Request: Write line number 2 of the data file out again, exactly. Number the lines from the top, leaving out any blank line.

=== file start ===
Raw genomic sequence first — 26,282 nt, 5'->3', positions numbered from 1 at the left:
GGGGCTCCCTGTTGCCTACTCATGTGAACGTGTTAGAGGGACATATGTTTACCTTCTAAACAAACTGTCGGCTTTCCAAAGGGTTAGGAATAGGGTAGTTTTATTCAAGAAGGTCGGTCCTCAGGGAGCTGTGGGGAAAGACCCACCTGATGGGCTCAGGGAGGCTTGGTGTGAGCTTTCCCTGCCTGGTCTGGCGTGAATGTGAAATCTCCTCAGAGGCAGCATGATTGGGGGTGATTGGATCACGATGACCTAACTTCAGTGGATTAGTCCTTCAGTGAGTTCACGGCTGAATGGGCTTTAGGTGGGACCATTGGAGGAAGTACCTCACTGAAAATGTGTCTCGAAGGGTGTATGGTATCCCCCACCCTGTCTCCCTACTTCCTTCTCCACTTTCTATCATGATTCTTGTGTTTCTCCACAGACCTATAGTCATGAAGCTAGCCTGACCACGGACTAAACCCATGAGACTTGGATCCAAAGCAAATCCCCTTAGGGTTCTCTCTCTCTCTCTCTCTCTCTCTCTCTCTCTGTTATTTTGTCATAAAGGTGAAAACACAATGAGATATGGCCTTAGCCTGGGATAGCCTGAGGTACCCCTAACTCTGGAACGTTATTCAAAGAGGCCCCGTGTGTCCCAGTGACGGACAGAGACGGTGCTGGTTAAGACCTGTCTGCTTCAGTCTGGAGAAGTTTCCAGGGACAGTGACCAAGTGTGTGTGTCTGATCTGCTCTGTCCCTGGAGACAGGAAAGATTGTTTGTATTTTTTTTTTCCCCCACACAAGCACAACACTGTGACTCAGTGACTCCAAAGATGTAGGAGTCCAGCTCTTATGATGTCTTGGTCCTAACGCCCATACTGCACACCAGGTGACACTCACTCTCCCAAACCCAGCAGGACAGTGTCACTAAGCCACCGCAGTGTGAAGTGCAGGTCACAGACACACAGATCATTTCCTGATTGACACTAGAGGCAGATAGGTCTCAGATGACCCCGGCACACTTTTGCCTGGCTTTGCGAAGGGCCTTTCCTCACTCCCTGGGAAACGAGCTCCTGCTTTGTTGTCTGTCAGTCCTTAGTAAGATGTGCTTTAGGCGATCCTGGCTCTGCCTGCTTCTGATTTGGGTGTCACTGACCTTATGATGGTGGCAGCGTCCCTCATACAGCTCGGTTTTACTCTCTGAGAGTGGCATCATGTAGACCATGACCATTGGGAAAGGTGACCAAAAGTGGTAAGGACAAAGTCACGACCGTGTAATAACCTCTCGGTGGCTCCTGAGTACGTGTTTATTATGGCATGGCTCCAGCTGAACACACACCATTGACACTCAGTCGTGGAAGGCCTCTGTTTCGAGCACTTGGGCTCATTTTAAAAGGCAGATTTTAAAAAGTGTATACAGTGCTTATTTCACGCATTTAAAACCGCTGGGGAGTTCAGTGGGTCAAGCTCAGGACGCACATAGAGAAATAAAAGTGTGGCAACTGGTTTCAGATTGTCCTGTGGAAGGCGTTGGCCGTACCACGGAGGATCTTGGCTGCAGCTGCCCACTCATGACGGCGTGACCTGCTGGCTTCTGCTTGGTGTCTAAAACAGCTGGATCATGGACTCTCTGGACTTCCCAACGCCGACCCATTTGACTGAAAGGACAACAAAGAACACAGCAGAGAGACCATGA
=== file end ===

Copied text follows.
GGGGCTCCCTGTTGCCTACTCATGTGAACGTGTTAGAGGGACATATGTTTACCTTCTAAACAAACTGTCGGCTTTCCAAAGGGTTAGGAATAGGGTAGTTTTATTCAAGAAGGTCGGTCCTCAGGGAGCTGTGGGGAAAGACCCACCTGATGGGCTCAGGGAGGCTTGGTGTGAGCTTTCCCTGCCTGGTCTGGCGTGAATGTGAAATCTCCTCAGAGGCAGCATGATTGGGGGTGATTGGATCACGATGACCTAACTTCAGTGGATTAGTCCTTCAGTGAGTTCACGGCTGAATGGGCTTTAGGTGGGACCATTGGAGGAAGTACCTCACTGAAAATGTGTCTCGAAGGGTGTATGGTATCCCCCACCCTGTCTCCCTACTTCCTTCTCCACTTTCTATCATGATTCTTGTGTTTCTCCACAGACCTATAGTCATGAAGCTAGCCTGACCACGGACTAAACCCATGAGACTTGGATCCAAAGCAAATCCCCTTAGGGTTCTCTCTCTCTCTCTCTCTCTCTCTCTCTCTCTGTTATTTTGTCATAAAGGTGAAAACACAATGAGATATGGCCTTAGCCTGGGATAGCCTGAGGTACCCCTAACTCTGGAACGTTATTCAAAGAGGCCCCGTGTGTCCCAGTGACGGACAGAGACGGTGCTGGTTAAGACCTGTCTGCTTCAGTCTGGAGAAGTTTCCAGGGACAGTGACCAAGTGTGTGTGTCTGATCTGCTCTGTCCCTGGAGACAGGAAAGATTGTTTGTATTTTTTTTTTCCCCCACACAAGCACAACACTGTGACTCAGTGACTCCAAAGATGTAGGAGTCCAGCTCTTATGATGTCTTGGTCCTAACGCCCATACTGCACACCAGGTGACACTCACTCTCCCAAACCCAGCAGGACAGTGTCACTAAGCCACCGCAGTGTGAAGTGCAGGTCACAGACACACAGATCATTTCCTGATTGACACTAGAGGCAGATAGGTCTCAGATGACCCCGGCACACTTTTGCCTGGCTTTGCGAAGGGCCTTTCCTCACTCCCTGGGAAACGAGCTCCTGCTTTGTTGTCTGTCAGTCCTTAGTAAGATGTGCTTTAGGCGATCCTGGCTCTGCCTGCTTCTGATTTGGGTGTCACTGACCTTATGATGGTGGCAGCGTCCCTCATACAGCTCGGTTTTACTCTCTGAGAGTGGCATCATGTAGACCATGACCATTGGGAAAGGTGACCAAAAGTGGTAAGGACAAAGTCACGACCGTGTAATAACCTCTCGGTGGCTCCTGAGTACGTGTTTATTATGGCATGGCTCCAGCTGAACACACACCATTGACACTCAGTCGTGGAAGGCCTCTGTTTCGAGCACTTGGGCTCATTTTAAAAGGCAGATTTTAAAAAGTGTATACAGTGCTTATTTCACGCATTTAAAACCGCTGGGGAGTTCAGTGGGTCAAGCTCAGGACGCACATAGAGAAATAAAAGTGTGGCAACTGGTTTCAGATTGTCCTGTGGAAGGCGTTGGCCGTACCACGGAGGATCTTGGCTGCAGCTGCCCACTCATGACGGCGTGACCTGCTGGCTTCTGCTTGGTGTCTAAAACAGCTGGATCATGGACTCTCTGGACTTCCCAACGCCGACCCATTTGACTGAAAGGACAACAAAGAACACAGCAGAGAGACCATGA